First goal of the Lucy mission gets its own name

The first asteroid to visit the Lucy probe has received its own name. It was named Dinkinesh, which translated from Amharic (the official language of Ethiopia) means “you are marvelous”.

Dinkinesh Asteroid

Dinkinesh was opened in 1999 and received the designation (152830) 1999 VD57. This is a small object with a diameter of about 700 meters, which orbits in the Main Asteroid Belt at a distance of 2.2 AU (330 million km) from the Sun.

Comparison of the sizes of the asteroids Steins, Dinkinesh and Bennu. Source: ESA/OSIRIS team, Image of Bennu: NASA/Goddard/University of Arizona

Until recently, 1999 VD57 remained just one of many thousands of unremarkable rock bodies inhabiting the Main Belt. Everything changed after the specialists of the Lucy mission conducted a search for passing objects that could visit the spacecraft to its main target (two clusters of Trojan asteroids of Jupiter). They found that 1999 VD57 was within the probe’s reach.

After that, it was decided to give 1999 VD57 a full name. The name Dinkinesh was not chosen by chance. This is what they call Lucy in Ethiopia — the skeleton of an australopithecus discovered in 1974, which has become one of the most important anthropological finds in history. The Lucy mission was named after it. Thus, its developers emphasized that Trojan asteroids can be compared with ancient fossils, which study would make it possible to find out how the planets of the Solar System were formed.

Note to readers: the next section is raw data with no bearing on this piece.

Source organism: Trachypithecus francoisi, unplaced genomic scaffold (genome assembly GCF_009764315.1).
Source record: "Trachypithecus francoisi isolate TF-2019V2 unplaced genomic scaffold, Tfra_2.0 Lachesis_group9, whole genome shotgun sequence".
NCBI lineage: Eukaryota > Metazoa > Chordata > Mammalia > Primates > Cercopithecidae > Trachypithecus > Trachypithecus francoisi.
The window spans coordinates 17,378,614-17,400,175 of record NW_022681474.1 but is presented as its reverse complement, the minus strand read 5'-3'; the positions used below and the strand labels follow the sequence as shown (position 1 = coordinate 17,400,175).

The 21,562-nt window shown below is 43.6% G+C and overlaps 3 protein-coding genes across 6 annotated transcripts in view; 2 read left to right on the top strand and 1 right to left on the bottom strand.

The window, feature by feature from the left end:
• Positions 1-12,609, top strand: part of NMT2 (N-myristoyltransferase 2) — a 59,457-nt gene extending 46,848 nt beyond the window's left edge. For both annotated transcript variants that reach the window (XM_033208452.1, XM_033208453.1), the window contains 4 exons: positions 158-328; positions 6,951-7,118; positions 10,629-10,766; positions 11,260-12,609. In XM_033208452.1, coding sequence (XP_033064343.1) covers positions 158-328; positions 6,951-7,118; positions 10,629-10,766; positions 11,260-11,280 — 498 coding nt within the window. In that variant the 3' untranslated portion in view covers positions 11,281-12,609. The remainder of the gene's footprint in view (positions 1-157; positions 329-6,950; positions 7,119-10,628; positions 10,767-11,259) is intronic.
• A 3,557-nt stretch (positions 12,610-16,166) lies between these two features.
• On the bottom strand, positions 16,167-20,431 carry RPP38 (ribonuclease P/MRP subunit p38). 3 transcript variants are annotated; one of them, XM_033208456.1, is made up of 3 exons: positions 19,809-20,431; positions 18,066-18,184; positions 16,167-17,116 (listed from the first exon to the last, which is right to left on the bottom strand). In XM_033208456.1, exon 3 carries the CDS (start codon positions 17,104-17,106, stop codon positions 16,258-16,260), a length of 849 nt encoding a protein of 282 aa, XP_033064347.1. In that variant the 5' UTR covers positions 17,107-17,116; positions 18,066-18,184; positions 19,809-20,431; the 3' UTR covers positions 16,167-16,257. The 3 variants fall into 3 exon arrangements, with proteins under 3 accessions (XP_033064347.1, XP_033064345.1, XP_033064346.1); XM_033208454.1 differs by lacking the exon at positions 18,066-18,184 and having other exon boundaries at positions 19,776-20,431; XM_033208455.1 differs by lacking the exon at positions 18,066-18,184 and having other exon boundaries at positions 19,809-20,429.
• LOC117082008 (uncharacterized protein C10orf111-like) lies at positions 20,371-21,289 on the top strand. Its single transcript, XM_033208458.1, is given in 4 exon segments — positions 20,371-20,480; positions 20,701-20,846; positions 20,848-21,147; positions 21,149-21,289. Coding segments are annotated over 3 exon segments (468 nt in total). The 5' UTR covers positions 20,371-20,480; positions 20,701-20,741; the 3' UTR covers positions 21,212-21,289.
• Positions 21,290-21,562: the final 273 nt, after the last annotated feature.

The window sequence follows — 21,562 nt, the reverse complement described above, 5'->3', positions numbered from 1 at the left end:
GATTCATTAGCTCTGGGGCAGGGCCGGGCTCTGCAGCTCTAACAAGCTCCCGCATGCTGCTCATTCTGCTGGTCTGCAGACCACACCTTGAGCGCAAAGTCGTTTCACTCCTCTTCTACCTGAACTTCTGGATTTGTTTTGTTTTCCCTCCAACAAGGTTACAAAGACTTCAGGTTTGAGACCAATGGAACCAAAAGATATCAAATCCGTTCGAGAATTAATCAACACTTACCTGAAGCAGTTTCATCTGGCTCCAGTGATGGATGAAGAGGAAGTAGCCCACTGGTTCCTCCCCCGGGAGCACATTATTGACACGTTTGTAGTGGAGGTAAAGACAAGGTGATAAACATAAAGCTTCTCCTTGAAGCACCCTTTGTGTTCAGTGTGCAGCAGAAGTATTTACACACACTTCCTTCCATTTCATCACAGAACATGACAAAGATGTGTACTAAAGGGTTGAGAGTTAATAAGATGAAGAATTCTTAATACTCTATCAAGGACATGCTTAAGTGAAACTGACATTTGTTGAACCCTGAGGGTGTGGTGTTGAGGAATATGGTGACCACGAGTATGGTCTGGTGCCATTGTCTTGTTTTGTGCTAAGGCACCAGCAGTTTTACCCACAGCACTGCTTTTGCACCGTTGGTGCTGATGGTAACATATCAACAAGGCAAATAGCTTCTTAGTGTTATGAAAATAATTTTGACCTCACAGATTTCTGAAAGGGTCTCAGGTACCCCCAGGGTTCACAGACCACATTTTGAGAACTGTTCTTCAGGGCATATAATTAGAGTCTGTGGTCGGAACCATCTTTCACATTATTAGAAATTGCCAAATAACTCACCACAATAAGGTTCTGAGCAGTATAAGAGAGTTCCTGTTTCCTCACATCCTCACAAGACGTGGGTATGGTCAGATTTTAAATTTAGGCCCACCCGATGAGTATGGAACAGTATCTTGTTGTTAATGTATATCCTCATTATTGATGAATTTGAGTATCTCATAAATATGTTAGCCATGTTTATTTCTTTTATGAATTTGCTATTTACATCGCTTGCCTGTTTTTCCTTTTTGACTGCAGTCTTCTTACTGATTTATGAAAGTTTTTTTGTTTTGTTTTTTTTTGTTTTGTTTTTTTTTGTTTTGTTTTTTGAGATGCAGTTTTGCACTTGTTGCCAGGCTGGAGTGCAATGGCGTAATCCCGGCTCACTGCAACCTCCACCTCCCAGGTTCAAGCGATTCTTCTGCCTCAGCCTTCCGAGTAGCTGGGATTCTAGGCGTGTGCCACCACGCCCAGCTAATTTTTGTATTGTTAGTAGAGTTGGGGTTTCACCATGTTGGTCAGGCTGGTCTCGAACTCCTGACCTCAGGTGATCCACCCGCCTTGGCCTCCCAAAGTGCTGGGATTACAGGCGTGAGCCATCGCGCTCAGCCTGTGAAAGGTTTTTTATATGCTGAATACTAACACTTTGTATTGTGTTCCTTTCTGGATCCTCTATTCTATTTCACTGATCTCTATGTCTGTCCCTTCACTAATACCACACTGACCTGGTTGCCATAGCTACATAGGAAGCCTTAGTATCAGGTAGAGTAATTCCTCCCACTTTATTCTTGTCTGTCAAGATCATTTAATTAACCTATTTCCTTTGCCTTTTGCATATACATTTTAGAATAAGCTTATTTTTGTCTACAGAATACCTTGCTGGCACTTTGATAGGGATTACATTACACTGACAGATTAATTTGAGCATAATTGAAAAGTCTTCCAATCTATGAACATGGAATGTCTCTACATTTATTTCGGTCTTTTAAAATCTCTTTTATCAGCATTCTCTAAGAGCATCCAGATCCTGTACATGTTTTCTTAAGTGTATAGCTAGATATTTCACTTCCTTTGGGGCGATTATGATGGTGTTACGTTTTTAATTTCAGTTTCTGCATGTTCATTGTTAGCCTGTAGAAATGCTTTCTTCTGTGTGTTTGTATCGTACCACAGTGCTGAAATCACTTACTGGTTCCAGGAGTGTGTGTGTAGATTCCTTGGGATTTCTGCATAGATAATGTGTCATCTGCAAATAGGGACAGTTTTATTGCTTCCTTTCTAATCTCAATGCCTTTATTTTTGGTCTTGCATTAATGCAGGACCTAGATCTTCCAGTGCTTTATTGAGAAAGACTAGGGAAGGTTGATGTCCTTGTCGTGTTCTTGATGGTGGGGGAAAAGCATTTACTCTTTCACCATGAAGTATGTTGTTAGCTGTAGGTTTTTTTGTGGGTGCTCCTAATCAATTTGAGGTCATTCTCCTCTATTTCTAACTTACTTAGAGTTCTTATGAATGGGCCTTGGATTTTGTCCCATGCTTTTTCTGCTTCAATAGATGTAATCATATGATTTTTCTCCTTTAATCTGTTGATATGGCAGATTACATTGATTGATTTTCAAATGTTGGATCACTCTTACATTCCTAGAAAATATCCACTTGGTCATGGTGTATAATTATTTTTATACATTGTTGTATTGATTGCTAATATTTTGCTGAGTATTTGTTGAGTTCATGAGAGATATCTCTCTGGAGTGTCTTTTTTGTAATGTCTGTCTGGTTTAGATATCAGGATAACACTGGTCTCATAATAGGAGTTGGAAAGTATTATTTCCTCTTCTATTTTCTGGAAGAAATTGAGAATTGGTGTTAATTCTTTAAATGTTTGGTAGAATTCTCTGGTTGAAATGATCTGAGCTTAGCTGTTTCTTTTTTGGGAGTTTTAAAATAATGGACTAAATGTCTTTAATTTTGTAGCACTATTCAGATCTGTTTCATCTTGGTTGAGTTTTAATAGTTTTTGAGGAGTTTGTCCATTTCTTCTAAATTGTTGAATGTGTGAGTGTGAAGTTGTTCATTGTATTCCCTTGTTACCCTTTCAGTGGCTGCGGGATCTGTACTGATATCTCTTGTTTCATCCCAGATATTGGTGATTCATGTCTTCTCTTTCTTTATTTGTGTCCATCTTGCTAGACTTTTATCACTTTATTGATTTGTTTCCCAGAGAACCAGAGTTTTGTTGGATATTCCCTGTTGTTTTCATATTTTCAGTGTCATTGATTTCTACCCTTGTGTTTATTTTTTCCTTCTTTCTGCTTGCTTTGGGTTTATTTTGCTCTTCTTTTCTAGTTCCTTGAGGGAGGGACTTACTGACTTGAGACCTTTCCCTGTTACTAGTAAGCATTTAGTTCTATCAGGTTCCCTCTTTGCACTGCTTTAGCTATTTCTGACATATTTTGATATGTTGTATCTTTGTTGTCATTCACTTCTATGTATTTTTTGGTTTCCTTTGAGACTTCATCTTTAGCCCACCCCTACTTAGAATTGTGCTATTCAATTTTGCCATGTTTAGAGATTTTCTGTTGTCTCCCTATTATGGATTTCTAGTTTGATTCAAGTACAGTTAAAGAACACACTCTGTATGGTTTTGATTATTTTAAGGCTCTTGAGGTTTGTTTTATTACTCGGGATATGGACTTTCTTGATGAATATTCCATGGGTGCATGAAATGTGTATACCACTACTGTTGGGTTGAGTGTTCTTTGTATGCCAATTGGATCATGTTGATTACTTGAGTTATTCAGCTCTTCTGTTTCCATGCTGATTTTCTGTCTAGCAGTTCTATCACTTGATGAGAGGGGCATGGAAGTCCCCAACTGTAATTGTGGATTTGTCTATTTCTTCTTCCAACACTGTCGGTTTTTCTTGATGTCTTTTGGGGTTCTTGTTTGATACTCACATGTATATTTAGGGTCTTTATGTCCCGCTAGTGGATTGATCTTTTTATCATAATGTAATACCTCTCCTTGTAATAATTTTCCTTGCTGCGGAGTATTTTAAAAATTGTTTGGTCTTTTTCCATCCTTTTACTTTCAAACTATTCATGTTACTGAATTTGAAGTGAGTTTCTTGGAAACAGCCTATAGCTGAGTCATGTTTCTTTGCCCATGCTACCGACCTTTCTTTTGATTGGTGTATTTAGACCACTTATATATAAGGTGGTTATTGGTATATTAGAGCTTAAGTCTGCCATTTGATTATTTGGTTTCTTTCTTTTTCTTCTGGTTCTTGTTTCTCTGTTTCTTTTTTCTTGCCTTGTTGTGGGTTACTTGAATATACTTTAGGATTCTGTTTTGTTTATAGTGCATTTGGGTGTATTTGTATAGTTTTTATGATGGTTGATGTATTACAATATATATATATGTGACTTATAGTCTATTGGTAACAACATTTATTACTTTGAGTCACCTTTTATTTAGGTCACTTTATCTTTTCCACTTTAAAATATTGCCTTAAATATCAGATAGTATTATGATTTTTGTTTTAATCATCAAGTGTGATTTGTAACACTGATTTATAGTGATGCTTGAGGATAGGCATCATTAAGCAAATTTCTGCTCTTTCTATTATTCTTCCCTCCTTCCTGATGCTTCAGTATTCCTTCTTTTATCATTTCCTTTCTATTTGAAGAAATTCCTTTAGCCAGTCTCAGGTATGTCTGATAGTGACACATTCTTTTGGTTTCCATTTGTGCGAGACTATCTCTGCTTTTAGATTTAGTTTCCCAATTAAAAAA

Lucy Mission Flight Plan

In May 2023, Lucy will perform a series of course corrections. They will allow it to make a close flyby of Dinkinesh on November 1, 2023. The minimum approach distance will be 450 km.

The flight path of Lucy. Source: Southwest Research Institute

Engineers use a rendezvous with Dinkinesh for training. They will test the effectiveness of the guidance system of the spacecraft. It is designed to determine the exact location of asteroids, which is required for planning an observation program and setting up cameras. In addition, Lucy will receive spectra and images of the Dinkinesh surface, which will allow it to calibrate its scientific instruments and check the effectiveness of their work. According to experts, it is expected that in the best of the images the size of the asteroid will be one hundred pixels. 

After that, Lucy will continue its journey. In 2024, the probe will perform a gravitational maneuver in the vicinity of the Earth, in 2025 it will fly over another of the associated asteroids of the Main Belt, and in 2027, it will finally reach the first of two clusters of Trojan asteroids of Jupiter.

Earlier, we talked about NASA’s decision to temporarily stop trying to open the Lucy solar array.

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